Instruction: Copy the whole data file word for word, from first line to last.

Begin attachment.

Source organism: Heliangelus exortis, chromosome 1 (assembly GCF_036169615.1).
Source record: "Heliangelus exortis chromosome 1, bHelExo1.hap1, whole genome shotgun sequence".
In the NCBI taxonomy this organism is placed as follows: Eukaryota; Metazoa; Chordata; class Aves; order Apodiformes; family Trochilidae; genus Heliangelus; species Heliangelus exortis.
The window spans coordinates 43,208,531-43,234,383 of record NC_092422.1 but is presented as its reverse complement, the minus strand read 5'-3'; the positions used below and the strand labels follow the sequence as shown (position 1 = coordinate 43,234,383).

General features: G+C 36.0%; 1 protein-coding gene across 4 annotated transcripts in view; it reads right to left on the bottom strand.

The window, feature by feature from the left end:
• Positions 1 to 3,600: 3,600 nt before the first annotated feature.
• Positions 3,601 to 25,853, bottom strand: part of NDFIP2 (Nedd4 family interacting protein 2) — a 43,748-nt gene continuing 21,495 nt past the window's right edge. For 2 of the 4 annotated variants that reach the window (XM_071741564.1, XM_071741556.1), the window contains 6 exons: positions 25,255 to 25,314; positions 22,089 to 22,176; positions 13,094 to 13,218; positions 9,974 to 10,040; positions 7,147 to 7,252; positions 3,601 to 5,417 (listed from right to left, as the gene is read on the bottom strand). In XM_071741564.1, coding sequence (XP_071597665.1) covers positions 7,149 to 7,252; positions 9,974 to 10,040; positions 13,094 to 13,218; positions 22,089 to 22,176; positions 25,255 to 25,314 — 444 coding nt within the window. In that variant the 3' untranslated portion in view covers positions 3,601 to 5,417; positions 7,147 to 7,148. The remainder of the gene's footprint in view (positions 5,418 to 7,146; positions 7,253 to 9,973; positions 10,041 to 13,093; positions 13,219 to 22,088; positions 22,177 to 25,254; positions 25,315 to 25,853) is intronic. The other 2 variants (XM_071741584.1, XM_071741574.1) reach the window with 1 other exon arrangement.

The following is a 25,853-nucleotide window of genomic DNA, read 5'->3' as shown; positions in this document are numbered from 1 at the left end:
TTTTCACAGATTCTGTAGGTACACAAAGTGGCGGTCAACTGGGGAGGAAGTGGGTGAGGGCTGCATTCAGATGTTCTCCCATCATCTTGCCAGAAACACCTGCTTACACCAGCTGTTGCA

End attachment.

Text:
Source organism: Heliangelus exortis, chromosome 1 (assembly GCF_036169615.1).
Source record: "Heliangelus exortis chromosome 1, bHelExo1.hap1, whole genome shotgun sequence".
In the NCBI taxonomy this organism is placed as follows: Eukaryota; Metazoa; Chordata; class Aves; order Apodiformes; family Trochilidae; genus Heliangelus; species Heliangelus exortis.
The window spans coordinates 43,208,531-43,234,383 of record NC_092422.1 but is presented as its reverse complement, the minus strand read 5'-3'; the positions used below and the strand labels follow the sequence as shown (position 1 = coordinate 43,234,383).

General features: G+C 36.0%; 1 protein-coding gene across 4 annotated transcripts in view; it reads right to left on the bottom strand.

The window, feature by feature from the left end:
• Positions 1 to 3,600: 3,600 nt before the first annotated feature.
• Positions 3,601 to 25,853, bottom strand: part of NDFIP2 (Nedd4 family interacting protein 2) — a 43,748-nt gene continuing 21,495 nt past the window's right edge. For 2 of the 4 annotated variants that reach the window (XM_071741564.1, XM_071741556.1), the window contains 6 exons: positions 25,255 to 25,314; positions 22,089 to 22,176; positions 13,094 to 13,218; positions 9,974 to 10,040; positions 7,147 to 7,252; positions 3,601 to 5,417 (listed from right to left, as the gene is read on the bottom strand). In XM_071741564.1, coding sequence (XP_071597665.1) covers positions 7,149 to 7,252; positions 9,974 to 10,040; positions 13,094 to 13,218; positions 22,089 to 22,176; positions 25,255 to 25,314 — 444 coding nt within the window. In that variant the 3' untranslated portion in view covers positions 3,601 to 5,417; positions 7,147 to 7,148. The remainder of the gene's footprint in view (positions 5,418 to 7,146; positions 7,253 to 9,973; positions 10,041 to 13,093; positions 13,219 to 22,088; positions 22,177 to 25,254; positions 25,315 to 25,853) is intronic. The other 2 variants (XM_071741584.1, XM_071741574.1) reach the window with 1 other exon arrangement.

The following is a 25,853-nucleotide window of genomic DNA, read 5'->3' as shown; positions in this document are numbered from 1 at the left end:
TTTTCACAGATTCTGTAGGTACACAAAGTGGCGGTCAACTGGGGAGGAAGTGGGTGAGGGCTGCATTCAGATGTTCTCCCATCATCTTGCCAGAAACACCTGCTTACACCAGCTGTTGCA